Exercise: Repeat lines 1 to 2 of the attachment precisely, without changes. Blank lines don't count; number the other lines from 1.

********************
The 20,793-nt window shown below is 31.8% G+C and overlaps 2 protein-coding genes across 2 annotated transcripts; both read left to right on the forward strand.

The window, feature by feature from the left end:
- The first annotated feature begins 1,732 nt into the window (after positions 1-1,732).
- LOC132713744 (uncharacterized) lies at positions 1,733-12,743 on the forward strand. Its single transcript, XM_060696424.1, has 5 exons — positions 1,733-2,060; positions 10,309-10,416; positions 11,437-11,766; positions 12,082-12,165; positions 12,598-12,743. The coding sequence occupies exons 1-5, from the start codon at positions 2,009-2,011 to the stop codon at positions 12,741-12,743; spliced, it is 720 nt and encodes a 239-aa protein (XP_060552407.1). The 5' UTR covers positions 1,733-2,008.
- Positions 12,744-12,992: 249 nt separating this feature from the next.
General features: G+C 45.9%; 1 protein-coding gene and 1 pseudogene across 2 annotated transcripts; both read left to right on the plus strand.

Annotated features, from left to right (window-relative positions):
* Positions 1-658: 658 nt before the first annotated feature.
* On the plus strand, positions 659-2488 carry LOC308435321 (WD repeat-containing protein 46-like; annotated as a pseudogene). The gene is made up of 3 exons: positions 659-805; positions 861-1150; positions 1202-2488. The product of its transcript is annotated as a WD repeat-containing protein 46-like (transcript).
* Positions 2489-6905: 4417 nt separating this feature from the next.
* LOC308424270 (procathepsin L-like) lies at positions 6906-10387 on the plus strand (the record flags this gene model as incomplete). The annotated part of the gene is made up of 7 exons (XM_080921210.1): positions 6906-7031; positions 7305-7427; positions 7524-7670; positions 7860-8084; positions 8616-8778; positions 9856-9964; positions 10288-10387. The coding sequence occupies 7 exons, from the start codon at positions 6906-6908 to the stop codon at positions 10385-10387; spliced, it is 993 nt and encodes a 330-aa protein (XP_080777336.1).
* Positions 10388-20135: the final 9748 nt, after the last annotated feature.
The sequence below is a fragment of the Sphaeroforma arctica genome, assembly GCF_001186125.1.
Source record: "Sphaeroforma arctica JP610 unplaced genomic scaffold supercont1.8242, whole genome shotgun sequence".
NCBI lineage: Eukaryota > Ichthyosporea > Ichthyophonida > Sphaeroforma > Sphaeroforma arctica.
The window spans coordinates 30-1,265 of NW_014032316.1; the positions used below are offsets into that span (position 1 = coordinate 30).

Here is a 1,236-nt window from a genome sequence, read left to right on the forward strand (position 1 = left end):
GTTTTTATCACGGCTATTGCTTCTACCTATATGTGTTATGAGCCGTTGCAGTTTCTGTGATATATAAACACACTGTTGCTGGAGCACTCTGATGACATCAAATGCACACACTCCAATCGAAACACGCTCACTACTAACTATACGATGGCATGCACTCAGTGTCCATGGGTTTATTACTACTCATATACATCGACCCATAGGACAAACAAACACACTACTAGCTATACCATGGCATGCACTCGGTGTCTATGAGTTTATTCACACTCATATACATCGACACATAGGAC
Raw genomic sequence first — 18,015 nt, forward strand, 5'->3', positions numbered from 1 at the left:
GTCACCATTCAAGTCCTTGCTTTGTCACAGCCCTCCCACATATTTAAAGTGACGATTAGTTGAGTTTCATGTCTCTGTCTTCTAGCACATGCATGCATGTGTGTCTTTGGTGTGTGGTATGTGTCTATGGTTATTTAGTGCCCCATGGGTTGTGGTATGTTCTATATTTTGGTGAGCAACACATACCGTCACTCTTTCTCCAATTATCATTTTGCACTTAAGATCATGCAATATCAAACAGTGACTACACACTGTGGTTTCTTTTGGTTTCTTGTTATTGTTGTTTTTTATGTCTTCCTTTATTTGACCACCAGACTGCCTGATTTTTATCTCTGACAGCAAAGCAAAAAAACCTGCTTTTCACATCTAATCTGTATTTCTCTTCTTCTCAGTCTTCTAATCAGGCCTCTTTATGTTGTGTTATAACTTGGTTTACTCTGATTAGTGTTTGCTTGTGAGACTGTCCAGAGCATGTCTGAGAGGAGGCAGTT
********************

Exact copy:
The 20,793-nt window shown below is 31.8% G+C and overlaps 2 protein-coding genes across 2 annotated transcripts; both read left to right on the forward strand.

The window, feature by feature from the left end: